By Keysha Drexel
When he first started volunteering at Cornerstone Schools of Alabama in 2009, Tommy Mayfield was a little uneasy about going out into the community and asking for money to help the school, he said.
But the 32-year-old Mountain Brook resident said when he thought about the Cornerstone students he had met, any reluctance to do whatever he could to help them disappeared.
Mayfield is the junior board president at Cornerstone Schools of Alabama, a pre-kindergarten through eighth-grade school.
“When I got to know the kids, I was more determined than ever to make sure they had every opportunity in the world to succeed,” Mayfield said.
The nonprofit Christian school in Woodlawn serves primarily inner-city children in Birmingham. In June 2013, it became the first elementary school in Birmingham to gain status as an International Baccalaureate World School primary school.
Mayfield became involved with the school through his lifelong friend, Hindley Brigham, who was a teacher at Cornerstone.
“They had a boys’ and girls’ basketball team with fourth, fifth and sixth-graders and needed some help coaching, so I jumped in and tried to coach them,” Mayfield said. “I think we lost every single game, but I had so much fun with the kids and learned a lot about what they are trying to do at Cornerstone.”
Cornerstone was founded in 1993 by the late C. Molton Williams along with area business and community leaders “seeking to intervene in the cycle of poverty, which is perpetuated by a lack of access to quality education,” according to the school’s website.
Mayfield, an attorney at Maynard Cooper & Gale in Birmingham, said he often wonders about how his life’s path might have been different if he hadn’t had access to a quality education.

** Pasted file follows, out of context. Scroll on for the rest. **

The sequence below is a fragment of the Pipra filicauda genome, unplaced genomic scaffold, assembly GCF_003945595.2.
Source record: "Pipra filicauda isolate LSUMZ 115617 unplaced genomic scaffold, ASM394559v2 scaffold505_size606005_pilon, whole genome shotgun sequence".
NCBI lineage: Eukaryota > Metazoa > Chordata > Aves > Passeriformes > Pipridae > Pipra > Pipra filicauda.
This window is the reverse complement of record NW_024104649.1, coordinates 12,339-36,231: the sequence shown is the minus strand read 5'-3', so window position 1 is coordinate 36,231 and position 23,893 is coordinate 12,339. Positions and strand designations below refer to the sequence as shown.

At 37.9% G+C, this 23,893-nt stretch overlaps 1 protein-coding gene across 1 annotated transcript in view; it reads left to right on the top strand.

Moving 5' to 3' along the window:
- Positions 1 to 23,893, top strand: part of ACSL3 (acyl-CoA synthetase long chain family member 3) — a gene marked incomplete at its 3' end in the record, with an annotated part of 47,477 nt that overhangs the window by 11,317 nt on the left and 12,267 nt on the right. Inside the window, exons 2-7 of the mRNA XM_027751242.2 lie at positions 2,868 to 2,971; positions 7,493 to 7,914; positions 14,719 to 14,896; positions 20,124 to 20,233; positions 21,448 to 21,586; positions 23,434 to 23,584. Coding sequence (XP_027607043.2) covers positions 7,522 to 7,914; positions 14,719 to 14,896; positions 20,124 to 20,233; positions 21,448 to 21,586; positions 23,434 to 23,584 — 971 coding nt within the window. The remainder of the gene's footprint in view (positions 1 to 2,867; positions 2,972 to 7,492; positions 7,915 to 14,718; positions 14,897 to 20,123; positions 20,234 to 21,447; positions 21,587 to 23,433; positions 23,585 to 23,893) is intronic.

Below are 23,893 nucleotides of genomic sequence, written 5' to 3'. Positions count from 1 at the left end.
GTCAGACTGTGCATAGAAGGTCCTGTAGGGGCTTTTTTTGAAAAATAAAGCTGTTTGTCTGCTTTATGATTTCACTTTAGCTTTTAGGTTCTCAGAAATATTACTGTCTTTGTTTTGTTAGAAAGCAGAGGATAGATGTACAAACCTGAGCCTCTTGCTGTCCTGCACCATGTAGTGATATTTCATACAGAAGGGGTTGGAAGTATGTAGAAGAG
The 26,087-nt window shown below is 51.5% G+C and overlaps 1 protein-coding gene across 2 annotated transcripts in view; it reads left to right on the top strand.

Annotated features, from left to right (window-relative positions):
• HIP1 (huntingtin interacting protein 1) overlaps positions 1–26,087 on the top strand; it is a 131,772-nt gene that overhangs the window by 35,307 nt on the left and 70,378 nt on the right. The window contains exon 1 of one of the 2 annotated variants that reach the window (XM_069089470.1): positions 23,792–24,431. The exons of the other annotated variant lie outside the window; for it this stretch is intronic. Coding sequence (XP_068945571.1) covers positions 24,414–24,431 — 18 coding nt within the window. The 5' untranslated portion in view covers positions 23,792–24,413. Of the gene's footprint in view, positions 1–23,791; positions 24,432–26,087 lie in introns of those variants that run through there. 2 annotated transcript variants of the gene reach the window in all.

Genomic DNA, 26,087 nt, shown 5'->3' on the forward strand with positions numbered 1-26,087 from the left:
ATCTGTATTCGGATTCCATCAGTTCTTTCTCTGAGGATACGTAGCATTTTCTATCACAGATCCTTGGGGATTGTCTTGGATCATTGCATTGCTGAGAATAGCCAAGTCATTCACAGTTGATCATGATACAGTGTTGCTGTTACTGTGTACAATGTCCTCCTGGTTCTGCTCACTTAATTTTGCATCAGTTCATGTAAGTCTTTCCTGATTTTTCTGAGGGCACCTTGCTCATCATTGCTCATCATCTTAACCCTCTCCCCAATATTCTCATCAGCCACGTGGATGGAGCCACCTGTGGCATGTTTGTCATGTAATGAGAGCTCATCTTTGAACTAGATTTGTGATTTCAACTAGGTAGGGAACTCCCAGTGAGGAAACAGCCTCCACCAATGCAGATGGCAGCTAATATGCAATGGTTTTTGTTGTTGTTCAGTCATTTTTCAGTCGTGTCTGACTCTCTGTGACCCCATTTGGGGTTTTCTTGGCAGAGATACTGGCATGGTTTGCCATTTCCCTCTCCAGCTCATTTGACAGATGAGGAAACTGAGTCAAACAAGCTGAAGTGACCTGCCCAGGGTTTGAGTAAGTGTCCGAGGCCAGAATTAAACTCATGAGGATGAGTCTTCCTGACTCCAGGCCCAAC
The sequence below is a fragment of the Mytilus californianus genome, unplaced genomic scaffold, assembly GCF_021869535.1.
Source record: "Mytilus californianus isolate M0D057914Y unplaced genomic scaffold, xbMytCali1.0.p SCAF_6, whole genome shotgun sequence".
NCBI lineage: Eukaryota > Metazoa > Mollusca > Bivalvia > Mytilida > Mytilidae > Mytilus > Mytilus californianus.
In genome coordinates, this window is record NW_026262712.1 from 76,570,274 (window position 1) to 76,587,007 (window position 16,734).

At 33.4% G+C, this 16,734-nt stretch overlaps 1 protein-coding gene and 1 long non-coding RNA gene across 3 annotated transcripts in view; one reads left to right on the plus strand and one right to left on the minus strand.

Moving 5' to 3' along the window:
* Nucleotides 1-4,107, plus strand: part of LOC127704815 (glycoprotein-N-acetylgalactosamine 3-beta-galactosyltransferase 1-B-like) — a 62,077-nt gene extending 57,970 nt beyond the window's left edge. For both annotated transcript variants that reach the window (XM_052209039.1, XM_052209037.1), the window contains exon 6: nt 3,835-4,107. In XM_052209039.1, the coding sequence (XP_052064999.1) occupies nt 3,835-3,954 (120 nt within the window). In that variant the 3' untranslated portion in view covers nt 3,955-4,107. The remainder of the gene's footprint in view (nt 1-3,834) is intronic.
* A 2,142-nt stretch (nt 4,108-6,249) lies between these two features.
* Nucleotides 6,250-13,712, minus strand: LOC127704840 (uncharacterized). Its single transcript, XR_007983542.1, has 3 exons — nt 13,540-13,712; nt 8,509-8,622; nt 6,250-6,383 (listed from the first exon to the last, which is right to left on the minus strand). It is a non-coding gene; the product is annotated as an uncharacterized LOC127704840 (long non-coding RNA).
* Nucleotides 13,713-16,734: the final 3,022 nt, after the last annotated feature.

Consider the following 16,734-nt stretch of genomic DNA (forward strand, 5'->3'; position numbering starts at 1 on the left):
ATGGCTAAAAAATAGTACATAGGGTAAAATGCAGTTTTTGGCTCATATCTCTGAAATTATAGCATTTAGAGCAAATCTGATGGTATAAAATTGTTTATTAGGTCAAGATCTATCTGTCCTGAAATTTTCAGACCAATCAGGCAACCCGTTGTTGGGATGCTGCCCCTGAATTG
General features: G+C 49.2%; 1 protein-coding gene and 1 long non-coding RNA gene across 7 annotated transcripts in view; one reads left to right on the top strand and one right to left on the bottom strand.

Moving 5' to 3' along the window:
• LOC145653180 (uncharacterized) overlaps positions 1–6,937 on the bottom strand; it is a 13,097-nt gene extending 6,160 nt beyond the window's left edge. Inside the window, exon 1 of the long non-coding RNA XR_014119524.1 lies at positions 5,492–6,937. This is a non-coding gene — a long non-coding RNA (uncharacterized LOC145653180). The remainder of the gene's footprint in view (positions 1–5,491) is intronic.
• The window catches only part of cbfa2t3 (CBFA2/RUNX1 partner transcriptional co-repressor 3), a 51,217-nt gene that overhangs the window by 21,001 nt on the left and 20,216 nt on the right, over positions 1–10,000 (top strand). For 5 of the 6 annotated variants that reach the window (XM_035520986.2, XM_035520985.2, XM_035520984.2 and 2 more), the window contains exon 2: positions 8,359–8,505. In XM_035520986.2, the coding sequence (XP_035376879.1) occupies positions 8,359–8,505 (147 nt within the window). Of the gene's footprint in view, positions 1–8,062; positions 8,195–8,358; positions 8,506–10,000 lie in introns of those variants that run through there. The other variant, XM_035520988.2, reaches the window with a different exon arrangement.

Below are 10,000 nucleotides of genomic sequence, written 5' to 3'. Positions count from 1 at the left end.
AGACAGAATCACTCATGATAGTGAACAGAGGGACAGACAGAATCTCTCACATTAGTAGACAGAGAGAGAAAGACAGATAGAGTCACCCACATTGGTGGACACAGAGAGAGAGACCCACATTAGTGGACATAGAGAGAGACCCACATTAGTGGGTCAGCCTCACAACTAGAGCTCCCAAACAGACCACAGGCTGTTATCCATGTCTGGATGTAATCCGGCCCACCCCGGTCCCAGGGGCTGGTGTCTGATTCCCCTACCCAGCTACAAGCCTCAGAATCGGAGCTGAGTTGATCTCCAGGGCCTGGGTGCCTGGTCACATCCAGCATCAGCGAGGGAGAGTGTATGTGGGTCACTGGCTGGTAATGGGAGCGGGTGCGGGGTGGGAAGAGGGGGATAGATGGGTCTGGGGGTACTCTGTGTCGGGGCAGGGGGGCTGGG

“I grew up in Mountain Brook and was very fortunate to go to school there. A good education is a gift, one that has a profound impact, and that’s something I’ve really thought about as I’ve gotten older,” he said. “I don’t think it should matter where you were born or where you live when it comes to having the opportunity to get a good education.”
With that philosophy in mind, Mayfield has spent the last four years working behind the scenes to make sure Cornerstone Schools has the resources it needs for its students.
Mayfield has headed up the school’s annual Schoolhouse Rock fundraiser for the past few years. The event has brought in about $340,000 for Cornerstone during that time.
“We really feel blessed to have a junior board that is so dedicated and hard working. Truly each one of them is a stand-out member to us,” said India Bailey, the school’s development associate. “However, our junior board president, Tommy Mayfield, is the driving force behind our junior board. He consistently goes above and beyond for the junior board and our school.”
Mayfield downplays the time and energy he has devoted to the school and said volunteering and helping others is just part of his personal faith.
“My faith as a Christian is certainly a motivating factor, and I just believe that we’re given a gift with the opportunity to serve others,” he said.
Mayfield said he learned the importance of service to others from his father, Tom Mayfield, who is involved with The Foundry, a Christ-centered rescue mission and recovery center in Bessemer.
“My father and my friend Hindley Brigham’s father, Tommy Brigham, have always been involved in helping different organizations, and that kind of service is something that I saw growing up,” he said.
Mayfield has been married for seven years and has a 3-year-old-daughter and a 10-month-old daughter. He said being a father has strengthened his desire to give back to the community and to make sure all children have access to good schools.
“You really begin to understand that we are all the same and want the same things for our children, and it motivates you to make those opportunities available to everyone’s children,” he said.
Mayfield said he encourages other young professionals in the Birmingham metro area to take time to give back to the community.
“It’s an exciting time to be in Birmingham, and there are a lot of positive things starting to happen,” he said. “I want more people to take pride and ownership in our city so that we can work together to make it better for everyone.”